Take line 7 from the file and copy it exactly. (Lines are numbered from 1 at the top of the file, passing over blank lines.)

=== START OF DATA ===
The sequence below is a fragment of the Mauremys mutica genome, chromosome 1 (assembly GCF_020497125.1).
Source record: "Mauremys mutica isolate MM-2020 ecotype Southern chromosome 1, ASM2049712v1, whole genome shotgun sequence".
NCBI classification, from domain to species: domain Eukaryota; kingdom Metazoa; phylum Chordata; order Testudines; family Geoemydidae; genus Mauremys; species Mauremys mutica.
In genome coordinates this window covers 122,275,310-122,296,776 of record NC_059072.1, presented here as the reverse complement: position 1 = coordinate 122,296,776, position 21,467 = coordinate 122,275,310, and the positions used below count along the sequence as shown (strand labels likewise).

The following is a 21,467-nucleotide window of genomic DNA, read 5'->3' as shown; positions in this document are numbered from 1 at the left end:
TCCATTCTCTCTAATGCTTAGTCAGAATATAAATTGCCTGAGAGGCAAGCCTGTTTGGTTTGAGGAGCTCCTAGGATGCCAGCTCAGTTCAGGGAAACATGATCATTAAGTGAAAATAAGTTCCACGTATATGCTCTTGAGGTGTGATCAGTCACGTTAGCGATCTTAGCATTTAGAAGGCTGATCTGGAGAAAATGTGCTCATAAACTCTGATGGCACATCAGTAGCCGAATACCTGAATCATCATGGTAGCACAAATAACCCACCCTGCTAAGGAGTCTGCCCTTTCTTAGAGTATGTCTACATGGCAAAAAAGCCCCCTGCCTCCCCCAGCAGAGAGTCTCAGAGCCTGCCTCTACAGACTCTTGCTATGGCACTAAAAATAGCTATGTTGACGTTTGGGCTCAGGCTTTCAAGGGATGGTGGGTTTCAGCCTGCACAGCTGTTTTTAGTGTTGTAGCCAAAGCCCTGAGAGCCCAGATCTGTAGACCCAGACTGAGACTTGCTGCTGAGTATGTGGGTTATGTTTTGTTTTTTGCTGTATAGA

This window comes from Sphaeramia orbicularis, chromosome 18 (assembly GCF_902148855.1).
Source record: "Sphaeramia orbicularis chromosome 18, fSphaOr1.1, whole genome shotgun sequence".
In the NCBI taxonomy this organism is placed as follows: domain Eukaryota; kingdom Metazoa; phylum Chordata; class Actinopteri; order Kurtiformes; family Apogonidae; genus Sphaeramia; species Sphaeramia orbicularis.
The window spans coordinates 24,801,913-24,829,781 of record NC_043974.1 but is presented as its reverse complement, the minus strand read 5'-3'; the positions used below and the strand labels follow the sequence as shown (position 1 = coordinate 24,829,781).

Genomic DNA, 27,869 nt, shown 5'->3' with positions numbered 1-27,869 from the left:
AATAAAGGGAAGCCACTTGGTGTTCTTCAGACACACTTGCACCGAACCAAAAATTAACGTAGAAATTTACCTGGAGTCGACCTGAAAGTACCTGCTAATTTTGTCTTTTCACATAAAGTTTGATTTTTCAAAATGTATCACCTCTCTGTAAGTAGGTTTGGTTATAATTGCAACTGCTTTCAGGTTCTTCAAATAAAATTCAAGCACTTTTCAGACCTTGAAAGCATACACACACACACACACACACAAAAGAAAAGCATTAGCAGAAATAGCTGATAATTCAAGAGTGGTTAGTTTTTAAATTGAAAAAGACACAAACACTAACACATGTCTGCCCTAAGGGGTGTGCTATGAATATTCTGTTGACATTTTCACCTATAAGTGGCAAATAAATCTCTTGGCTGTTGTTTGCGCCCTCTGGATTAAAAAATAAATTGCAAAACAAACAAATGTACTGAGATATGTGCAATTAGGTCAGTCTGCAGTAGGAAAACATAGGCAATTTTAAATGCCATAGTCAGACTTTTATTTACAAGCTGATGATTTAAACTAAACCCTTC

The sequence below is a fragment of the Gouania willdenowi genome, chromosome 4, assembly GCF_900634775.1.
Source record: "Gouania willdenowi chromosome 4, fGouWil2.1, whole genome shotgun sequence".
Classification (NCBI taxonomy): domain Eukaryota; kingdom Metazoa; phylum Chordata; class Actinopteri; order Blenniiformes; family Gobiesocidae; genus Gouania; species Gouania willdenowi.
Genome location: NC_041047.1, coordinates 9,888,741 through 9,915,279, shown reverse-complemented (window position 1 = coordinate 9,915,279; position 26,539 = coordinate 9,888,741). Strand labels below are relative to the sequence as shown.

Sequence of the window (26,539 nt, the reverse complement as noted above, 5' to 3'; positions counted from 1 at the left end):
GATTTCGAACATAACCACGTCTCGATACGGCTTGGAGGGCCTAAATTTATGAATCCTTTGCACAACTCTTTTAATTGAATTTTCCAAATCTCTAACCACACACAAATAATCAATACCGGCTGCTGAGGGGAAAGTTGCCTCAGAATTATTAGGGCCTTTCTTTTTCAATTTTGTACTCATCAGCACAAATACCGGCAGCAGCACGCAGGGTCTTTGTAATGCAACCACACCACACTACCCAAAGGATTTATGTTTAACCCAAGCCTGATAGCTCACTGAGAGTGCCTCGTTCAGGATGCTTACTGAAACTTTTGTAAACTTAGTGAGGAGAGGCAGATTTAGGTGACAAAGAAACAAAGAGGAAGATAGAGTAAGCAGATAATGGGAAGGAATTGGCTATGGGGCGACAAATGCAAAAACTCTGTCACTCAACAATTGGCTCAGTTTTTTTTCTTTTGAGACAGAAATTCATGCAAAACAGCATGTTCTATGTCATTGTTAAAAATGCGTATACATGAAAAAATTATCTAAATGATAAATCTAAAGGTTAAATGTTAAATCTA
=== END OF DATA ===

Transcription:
This window comes from Sphaeramia orbicularis, chromosome 18 (assembly GCF_902148855.1).